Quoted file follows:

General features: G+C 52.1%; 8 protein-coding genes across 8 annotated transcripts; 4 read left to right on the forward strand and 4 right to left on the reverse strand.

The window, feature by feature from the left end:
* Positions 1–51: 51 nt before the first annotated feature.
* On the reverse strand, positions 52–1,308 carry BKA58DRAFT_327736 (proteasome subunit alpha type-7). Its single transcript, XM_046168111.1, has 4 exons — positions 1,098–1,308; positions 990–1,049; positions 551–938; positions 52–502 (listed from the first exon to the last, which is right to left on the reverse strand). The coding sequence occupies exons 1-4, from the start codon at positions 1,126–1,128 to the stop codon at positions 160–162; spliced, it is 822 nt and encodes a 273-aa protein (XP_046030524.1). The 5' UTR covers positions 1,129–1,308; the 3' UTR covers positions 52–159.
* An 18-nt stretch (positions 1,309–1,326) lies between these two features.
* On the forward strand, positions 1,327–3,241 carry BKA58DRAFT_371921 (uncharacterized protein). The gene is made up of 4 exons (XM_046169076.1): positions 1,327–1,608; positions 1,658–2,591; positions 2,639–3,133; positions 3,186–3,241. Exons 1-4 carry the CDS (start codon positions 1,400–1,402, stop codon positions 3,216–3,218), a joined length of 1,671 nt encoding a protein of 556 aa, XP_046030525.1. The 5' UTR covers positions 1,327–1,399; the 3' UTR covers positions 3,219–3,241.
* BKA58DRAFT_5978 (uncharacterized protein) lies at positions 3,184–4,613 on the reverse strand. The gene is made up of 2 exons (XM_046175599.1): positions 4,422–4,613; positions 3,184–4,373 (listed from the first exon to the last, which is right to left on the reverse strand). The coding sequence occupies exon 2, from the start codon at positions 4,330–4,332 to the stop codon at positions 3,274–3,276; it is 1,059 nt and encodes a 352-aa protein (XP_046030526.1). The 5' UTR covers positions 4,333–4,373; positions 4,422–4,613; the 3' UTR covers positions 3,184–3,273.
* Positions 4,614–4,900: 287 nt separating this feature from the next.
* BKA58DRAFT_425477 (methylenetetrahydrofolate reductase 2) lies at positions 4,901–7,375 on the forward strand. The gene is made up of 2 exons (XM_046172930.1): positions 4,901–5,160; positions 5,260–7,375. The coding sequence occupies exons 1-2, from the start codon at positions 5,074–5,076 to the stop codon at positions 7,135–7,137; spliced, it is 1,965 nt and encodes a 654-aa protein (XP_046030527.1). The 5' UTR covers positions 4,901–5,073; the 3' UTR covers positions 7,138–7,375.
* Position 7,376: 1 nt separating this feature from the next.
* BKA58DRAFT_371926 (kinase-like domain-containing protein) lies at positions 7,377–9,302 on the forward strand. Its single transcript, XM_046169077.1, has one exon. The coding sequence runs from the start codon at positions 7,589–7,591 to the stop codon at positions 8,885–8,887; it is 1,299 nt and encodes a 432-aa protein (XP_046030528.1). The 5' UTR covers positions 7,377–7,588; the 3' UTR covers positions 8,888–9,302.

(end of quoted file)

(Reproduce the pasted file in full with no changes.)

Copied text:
General features: G+C 52.1%; 8 protein-coding genes across 8 annotated transcripts; 4 read left to right on the forward strand and 4 right to left on the reverse strand.

The window, feature by feature from the left end:
* Positions 1–51: 51 nt before the first annotated feature.
* On the reverse strand, positions 52–1,308 carry BKA58DRAFT_327736 (proteasome subunit alpha type-7). Its single transcript, XM_046168111.1, has 4 exons — positions 1,098–1,308; positions 990–1,049; positions 551–938; positions 52–502 (listed from the first exon to the last, which is right to left on the reverse strand). The coding sequence occupies exons 1-4, from the start codon at positions 1,126–1,128 to the stop codon at positions 160–162; spliced, it is 822 nt and encodes a 273-aa protein (XP_046030524.1). The 5' UTR covers positions 1,129–1,308; the 3' UTR covers positions 52–159.
* An 18-nt stretch (positions 1,309–1,326) lies between these two features.
* On the forward strand, positions 1,327–3,241 carry BKA58DRAFT_371921 (uncharacterized protein). The gene is made up of 4 exons (XM_046169076.1): positions 1,327–1,608; positions 1,658–2,591; positions 2,639–3,133; positions 3,186–3,241. Exons 1-4 carry the CDS (start codon positions 1,400–1,402, stop codon positions 3,216–3,218), a joined length of 1,671 nt encoding a protein of 556 aa, XP_046030525.1. The 5' UTR covers positions 1,327–1,399; the 3' UTR covers positions 3,219–3,241.
* BKA58DRAFT_5978 (uncharacterized protein) lies at positions 3,184–4,613 on the reverse strand. The gene is made up of 2 exons (XM_046175599.1): positions 4,422–4,613; positions 3,184–4,373 (listed from the first exon to the last, which is right to left on the reverse strand). The coding sequence occupies exon 2, from the start codon at positions 4,330–4,332 to the stop codon at positions 3,274–3,276; it is 1,059 nt and encodes a 352-aa protein (XP_046030526.1). The 5' UTR covers positions 4,333–4,373; positions 4,422–4,613; the 3' UTR covers positions 3,184–3,273.
* Positions 4,614–4,900: 287 nt separating this feature from the next.
* BKA58DRAFT_425477 (methylenetetrahydrofolate reductase 2) lies at positions 4,901–7,375 on the forward strand. The gene is made up of 2 exons (XM_046172930.1): positions 4,901–5,160; positions 5,260–7,375. The coding sequence occupies exons 1-2, from the start codon at positions 5,074–5,076 to the stop codon at positions 7,135–7,137; spliced, it is 1,965 nt and encodes a 654-aa protein (XP_046030527.1). The 5' UTR covers positions 4,901–5,073; the 3' UTR covers positions 7,138–7,375.
* Position 7,376: 1 nt separating this feature from the next.
* BKA58DRAFT_371926 (kinase-like domain-containing protein) lies at positions 7,377–9,302 on the forward strand. Its single transcript, XM_046169077.1, has one exon. The coding sequence runs from the start codon at positions 7,589–7,591 to the stop codon at positions 8,885–8,887; it is 1,299 nt and encodes a 432-aa protein (XP_046030528.1). The 5' UTR covers positions 7,377–7,588; the 3' UTR covers positions 8,888–9,302.